Slightly familiar and thoroughly enjoyable
Lap Chi Kwong and Alison Von Glinow want to create architecture that everyone can appreciate.
An interview with Kwong Von Glinow’s Lap Chi Kwong and Alison Von Glinow, recipients of the 2018 League Prize.
Chicago firm Kwong Von Glinow translates architectural concepts into playful designs that aim for broad appeal. The Architectural League’s Catarina Flaksman and Antonio Huerta spoke with founders about their work.
Catarina Flaksman: Your League Prize competition entry talks about the concept of “smuggling architecture.” Can you tell us what this means to you?
Lap Chi Kwong: We have been doing a lot of small projects such as interior renovations. Most of our early clients, like most people in general, aren’t particularly interested in architectural discourse. So, we wondered if there is a way that we can bring it to a kind of everyday situation as a way to make people interested. Maybe there is a way to smuggle ideas related to architecture so they can be appreciated in a different way. The idea is to convey these ideas secretly or subtly.
Alison Von Glinow: The idea of smuggling architecture is to bring architectural order to something that wasn’t asking for it. In a bathroom layout, for instance, we would bring an idea of symmetry that perhaps the client didn’t ask for.
Flaksman: You have an upcoming installation called “Smuggling Architecture” at Volume Gallery in Chicago, and for this show you’re transforming crown molding into sculptural elements. How does that relate to this concept?
Von Glinow: Before we designed that installation, we did a project called “Smuggling Architecture into the Everyday House.” We looked at the top-selling suburban house in America under 2,500 square feet, and decided to smuggle architectural principals into this everyday house. We cut an enfilade through this very traditional suburban house, from one end to the other, which manipulated all of the existing crown molding into something quite new and interesting.
So, for the Volume installation, we were interested in retracing the seams of the suburban house in a gallery context. We took crown molding as an artifact and wove two different profiles together spatially to create new crown molding constructs in the gallery.
Kwong: Smuggling architecture is about something that society is not necessarily interested in. Crown molding, for instance, is used to hide joints, to hide craftsmanship. But we turned it into a spatial object that enhances its potential.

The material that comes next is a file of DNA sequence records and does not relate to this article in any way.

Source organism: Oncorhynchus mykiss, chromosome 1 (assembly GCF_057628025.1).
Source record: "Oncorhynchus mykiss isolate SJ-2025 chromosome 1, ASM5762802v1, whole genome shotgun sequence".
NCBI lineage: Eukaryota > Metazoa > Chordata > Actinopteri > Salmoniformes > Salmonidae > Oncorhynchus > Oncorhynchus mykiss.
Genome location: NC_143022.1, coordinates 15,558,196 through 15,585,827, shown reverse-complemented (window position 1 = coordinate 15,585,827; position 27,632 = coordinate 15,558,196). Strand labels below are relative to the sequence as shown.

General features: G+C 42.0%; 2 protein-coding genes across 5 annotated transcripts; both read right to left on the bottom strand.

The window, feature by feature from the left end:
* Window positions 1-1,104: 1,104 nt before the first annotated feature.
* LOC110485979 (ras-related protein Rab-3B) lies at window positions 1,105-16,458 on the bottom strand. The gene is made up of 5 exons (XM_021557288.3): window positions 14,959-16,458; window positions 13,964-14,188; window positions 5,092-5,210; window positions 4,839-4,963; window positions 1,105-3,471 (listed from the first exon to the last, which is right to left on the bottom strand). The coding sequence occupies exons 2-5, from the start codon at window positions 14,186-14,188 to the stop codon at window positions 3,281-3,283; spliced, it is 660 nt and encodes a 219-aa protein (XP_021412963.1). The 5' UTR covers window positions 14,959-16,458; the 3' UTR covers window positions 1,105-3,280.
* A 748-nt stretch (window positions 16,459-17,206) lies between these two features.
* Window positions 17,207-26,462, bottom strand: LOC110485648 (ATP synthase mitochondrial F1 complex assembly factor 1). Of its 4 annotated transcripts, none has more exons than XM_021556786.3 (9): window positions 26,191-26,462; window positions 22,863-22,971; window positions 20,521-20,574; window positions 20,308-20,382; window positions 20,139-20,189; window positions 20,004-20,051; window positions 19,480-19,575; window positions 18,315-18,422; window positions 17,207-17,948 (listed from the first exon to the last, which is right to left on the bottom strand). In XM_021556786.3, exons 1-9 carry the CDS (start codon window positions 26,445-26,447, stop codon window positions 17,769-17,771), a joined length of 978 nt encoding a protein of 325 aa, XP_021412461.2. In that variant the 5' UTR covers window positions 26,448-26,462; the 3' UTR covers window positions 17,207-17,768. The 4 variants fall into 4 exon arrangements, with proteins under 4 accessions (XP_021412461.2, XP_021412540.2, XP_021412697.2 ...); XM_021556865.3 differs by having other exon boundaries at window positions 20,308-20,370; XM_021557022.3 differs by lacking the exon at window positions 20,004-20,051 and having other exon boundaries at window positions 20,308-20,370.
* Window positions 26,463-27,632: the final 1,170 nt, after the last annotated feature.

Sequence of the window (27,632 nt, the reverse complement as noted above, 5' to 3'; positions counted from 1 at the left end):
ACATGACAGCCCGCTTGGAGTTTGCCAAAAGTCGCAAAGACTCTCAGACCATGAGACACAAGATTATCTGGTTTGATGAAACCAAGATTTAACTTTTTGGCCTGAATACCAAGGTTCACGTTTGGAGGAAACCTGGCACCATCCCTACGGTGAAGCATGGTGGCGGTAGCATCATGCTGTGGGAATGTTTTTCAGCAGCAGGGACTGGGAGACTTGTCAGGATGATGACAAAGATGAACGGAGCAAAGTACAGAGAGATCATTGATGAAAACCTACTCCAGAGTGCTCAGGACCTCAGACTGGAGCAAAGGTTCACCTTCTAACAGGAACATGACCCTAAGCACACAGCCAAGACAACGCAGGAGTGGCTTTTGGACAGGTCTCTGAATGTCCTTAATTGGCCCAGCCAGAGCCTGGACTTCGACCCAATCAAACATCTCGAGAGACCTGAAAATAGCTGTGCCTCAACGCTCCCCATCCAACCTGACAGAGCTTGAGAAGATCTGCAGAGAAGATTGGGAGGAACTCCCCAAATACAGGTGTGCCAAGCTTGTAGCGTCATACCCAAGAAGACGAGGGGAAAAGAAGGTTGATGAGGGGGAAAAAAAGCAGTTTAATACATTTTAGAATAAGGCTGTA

Flaksman: Do you consider your Table Top Apartments project another scale of the idea of smuggling architecture?
Kwong: In Table Top Apartments we apply a second concept that we call “borrowing the familiar.” We played on the idea of the table as a flexible and versatile object, and at the same time one that’s familiar to most people. It’s based on a tectonic idea, where the tabletop could be the roof and the legs could be the structural columns. Each tabletop can be used in many different ways, for a single person or many people.
Von Glinow: Across cultures, this is a very accessible project. People can understand it right away.
That’s one of our goals as an office: to make architecture accessible to the client, to the user, to the public. At the same time, we try to bring principles into each of our projects.
Flaksman: You’ve done a few other multifamily housing projects in addition to the Table Top Apartments. Do you have a particular interest in that typology? And do your housing projects relate to this goal of making architecture more accessible?
Von Glinow: We have a very clear interest in urban housing; we definitely believe that cities are where people will be living in the future. Questions of the living environment and how people live together are very important to us.
Both the Table Top Apartments and Towers within a Tower are multifamily housing projects based on modules. As they come together, these modules create informal spaces for people to meet and pass by each other. We’ve been able to erase the corridors, which we hope to do in all of our housing projects.
We think that corridors are a waste of space. They’re not a social space, not a space for community. In Table Top Apartments, the circulation occurs around shared balconies. This is also the space where the stairs are, and where informal meeting spaces or places for hanging out can occur.
Huerta: Can you trace the logic of your position on corridors a bit more? Do you have any interesting stories about them?
Von Glinow: When we started working on housing projects as an office, we put everything to the test of our motto, which is “enjoy architecture.” So we asked ourselves, is this an enjoyable space? Do we think people will like this?
So I would be interested in see if anyone would ever say, “I love that corridor!” My guess is no. It’s not a space that people typically notice or love.
Although there is one corridor I love. It’s in Portugal, in a renovated hotel by Souto De Moura called the Santa Maria do Bouro Convent. The corridor there is probably twice as wide as a standard corridor; it could be a room. That’s why it becomes a really good corridor. It’s a beautiful space.
Huerta: Can you speak a bit about your personal vocabulary as architects, and your thoughts about the generation of forms?
Kwong: We use forms that are relatable, so that people can easily understand the space. We don’t want anything too complicated or confusing, but something very clear that even someone with no knowledge of design could relate to.
Our backgrounds also influence our approach. Alison worked at SOM, which has a systematic and logical approach to innovative design, and we both worked at Herzog & de Meuron, where we learned spatial and material sensitivity. We bring these two ways of thinking to a more playful architecture. That’s how we come up with our own language.
Interview edited and condensed.